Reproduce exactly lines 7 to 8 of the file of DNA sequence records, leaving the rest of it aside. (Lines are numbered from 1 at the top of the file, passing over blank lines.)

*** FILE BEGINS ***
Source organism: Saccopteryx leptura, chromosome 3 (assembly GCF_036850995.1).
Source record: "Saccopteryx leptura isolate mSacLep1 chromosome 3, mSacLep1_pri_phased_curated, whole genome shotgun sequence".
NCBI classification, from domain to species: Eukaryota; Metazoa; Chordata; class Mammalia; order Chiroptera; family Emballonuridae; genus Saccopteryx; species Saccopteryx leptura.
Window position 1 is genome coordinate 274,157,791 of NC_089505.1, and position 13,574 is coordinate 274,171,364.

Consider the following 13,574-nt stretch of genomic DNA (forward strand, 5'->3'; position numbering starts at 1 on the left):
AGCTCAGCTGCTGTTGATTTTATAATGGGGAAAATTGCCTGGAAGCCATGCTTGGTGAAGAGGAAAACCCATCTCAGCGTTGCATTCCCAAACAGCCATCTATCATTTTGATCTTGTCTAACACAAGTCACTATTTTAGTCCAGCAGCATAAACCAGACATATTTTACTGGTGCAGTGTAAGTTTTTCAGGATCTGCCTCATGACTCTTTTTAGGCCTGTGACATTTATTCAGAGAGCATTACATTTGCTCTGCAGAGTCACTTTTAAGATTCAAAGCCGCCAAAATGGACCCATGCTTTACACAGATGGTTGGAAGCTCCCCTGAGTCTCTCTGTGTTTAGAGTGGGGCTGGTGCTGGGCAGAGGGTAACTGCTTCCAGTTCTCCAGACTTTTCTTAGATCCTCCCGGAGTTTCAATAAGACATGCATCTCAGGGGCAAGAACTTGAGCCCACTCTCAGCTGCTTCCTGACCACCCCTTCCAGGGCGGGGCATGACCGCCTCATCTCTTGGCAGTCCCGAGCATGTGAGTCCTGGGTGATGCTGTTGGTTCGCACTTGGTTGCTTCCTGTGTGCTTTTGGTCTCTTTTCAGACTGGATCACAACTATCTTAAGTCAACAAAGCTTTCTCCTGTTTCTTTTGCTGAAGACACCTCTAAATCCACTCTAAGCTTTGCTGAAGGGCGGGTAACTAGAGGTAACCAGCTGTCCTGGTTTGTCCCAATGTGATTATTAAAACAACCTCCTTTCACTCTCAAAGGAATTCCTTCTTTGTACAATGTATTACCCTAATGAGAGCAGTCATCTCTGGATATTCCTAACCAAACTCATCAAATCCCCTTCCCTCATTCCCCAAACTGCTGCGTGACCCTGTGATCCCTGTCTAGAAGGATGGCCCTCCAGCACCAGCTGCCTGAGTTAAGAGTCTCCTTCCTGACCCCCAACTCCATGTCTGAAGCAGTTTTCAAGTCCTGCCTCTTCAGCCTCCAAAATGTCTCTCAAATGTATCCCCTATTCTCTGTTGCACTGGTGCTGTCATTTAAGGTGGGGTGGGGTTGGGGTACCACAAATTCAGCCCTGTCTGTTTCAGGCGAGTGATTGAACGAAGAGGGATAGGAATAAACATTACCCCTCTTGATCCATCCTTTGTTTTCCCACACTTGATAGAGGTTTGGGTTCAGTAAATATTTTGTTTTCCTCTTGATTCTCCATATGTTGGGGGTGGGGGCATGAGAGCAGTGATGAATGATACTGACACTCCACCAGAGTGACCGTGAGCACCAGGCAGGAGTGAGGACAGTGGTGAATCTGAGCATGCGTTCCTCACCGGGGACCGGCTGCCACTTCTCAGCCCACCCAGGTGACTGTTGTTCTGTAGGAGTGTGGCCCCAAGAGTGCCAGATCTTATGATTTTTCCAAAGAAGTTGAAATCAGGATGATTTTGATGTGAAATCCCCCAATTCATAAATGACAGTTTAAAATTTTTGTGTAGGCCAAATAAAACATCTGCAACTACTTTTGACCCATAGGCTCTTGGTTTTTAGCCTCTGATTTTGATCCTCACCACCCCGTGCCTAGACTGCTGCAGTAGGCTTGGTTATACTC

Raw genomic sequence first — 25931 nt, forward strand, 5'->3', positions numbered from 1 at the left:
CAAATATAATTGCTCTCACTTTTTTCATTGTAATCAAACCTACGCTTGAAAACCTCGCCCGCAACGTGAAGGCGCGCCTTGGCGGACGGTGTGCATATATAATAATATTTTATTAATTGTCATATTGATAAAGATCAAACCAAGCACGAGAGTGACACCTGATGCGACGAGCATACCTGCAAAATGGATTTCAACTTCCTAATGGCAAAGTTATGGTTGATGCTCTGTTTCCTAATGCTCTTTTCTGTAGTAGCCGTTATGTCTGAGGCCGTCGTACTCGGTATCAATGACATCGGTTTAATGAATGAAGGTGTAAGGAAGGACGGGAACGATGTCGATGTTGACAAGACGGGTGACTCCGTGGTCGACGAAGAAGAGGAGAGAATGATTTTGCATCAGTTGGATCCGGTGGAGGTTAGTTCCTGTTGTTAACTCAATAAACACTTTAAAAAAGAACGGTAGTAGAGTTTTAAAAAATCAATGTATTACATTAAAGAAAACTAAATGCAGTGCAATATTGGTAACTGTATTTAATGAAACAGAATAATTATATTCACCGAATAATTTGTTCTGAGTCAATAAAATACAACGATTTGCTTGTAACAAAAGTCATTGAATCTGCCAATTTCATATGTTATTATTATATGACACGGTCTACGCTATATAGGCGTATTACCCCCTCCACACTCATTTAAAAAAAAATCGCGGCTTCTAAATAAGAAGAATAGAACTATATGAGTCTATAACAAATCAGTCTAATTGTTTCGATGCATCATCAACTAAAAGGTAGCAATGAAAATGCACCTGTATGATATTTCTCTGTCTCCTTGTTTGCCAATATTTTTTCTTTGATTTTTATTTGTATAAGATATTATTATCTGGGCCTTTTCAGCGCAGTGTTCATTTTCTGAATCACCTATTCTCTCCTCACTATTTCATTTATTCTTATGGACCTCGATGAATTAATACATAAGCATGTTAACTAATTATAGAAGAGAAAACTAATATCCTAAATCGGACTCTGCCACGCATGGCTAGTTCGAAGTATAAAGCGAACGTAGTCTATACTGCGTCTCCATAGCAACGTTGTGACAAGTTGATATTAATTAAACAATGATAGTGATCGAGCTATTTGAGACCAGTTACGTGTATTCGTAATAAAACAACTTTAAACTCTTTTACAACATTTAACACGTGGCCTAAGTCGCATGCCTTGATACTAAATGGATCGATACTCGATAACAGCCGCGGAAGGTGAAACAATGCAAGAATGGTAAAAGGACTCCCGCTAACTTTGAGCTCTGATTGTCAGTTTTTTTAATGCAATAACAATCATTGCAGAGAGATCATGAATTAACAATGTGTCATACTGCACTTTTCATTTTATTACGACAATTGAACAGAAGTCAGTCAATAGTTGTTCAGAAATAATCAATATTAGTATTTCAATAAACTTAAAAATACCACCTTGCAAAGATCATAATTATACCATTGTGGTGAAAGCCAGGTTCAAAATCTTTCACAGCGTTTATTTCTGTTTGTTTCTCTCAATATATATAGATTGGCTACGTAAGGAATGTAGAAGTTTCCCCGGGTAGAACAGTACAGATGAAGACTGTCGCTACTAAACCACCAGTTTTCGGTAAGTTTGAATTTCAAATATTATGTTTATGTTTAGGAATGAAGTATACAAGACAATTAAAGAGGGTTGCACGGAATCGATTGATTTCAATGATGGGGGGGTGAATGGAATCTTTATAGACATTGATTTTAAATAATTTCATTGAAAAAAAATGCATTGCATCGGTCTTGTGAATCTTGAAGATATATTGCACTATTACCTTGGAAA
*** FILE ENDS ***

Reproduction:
Raw genomic sequence first — 25931 nt, forward strand, 5'->3', positions numbered from 1 at the left:
CAAATATAATTGCTCTCACTTTTTTCATTGTAATCAAACCTACGCTTGAAAACCTCGCCCGCAACGTGAAGGCGCGCCTTGGCGGACGGTGTGCATATATAATAATATTTTATTAATTGTCATATTGATAAAGATCAAACCAAGCACGAGAGTGACACCTGATGCGACGAGCATACCTGCAAAATGGATTTCAACTTCCTAATGGCAAAGTTATGGTTGATGCTCTGTTTCCTAATGCTCTTTTCTGTAGTAGCCGTTATGTCTGAGGCCGTCGTACTCGGTATCAATGACATCGGTTTAATGAATGAAGGTGTAAGGAAGGACGGGAACGATGTCGATGTTGACAAGACGGGTGACTCCGTGGTCGACGAAGAAGAGGAGAGAATGATTTTGCATCAGTTGGATCCGGTGGAGGTTAGTTCCTGTTGTTAACTCAATAAACACTTTAAAAAAGAACGGTAGTAGAGTTTTAAAAAATCAATGTATTACATTAAAGAAAACTAAATGCAGTGCAATATTGGTAACTGTATTTAATGAAACAGAATAATTATATTCACCGAATAATTTGTTCTGAGTCAATAAAATACAACGATTTGCTTGTAACAAAAGTCATTGAATCTGCCAATTTCATATGTTATTATTATATGACACGGTCTACGCTATATAGGCGTATTACCCCCTCCACACTCATTTAAAAAAAAATCGCGGCTTCTAAATAAGAAGAATAGAACTATATGAGTCTATAACAAATCAGTCTAATTGTTTCGATGCATCATCAACTAAAAGGTAGCAATGAAAATGCACCTGTATGATATTTCTCTGTCTCCTTGTTTGCCAATATTTTTTCTTTGATTTTTATTTGTATAAGATATTATTATCTGGGCCTTTTCAGCGCAGTGTTCATTTTCTGAATCACCTATTCTCTCCTCACTATTTCATTTATTCTTATGGACCTCGATGAATTAATACATAAGCATGTTAACTAATTATAGAAGAGAAAACTAATATCCTAAATCGGACTCTGCCACGCATGGCTAGTTCGAAGTATAAAGCGAACGTAGTCTATACTGCGTCTCCATAGCAACGTTGTGACAAGTTGATATTAATTAAACAATGATAGTGATCGAGCTATTTGAGACCAGTTACGTGTATTCGTAATAAAACAACTTTAAACTCTTTTACAACATTTAACACGTGGCCTAAGTCGCATGCCTTGATACTAAATGGATCGATACTCGATAACAGCCGCGGAAGGTGAAACAATGCAAGAATGGTAAAAGGACTCCCGCTAACTTTGAGCTCTGATTGTCAGTTTTTTTAATGCAATAACAATCATTGCAGAGAGATCATGAATTAACAATGTGTCATACTGCACTTTTCATTTTATTACGACAATTGAACAGAAGTCAGTCAATAGTTGTTCAGAAATAATCAATATTAGTATTTCAATAAACTTAAAAATACCACCTTGCAAAGATCATAATTATACCATTGTGGTGAAAGCCAGGTTCAAAATCTTTCACAGCGTTTATTTCTGTTTGTTTCTCTCAATATATATAGATTGGCTACGTAAGGAATGTAGAAGTTTCCCCGGGTAGAACAGTACAGATGAAGACTGTCGCTACTAAACCACCAGTTTTCGGTAAGTTTGAATTTCAAATATTATGTTTATGTTTAGGAATGAAGTATACAAGACAATTAAAGAGGGTTGCACGGAATCGATTGATTTCAATGATGGGGGGGTGAATGGAATCTTTATAGACATTGATTTTAAATAATTTCATTGAAAAAAAATGCATTGCATCGGTCTTGTGAATCTTGAAGATATATTGCACTATTACCTTGGAAA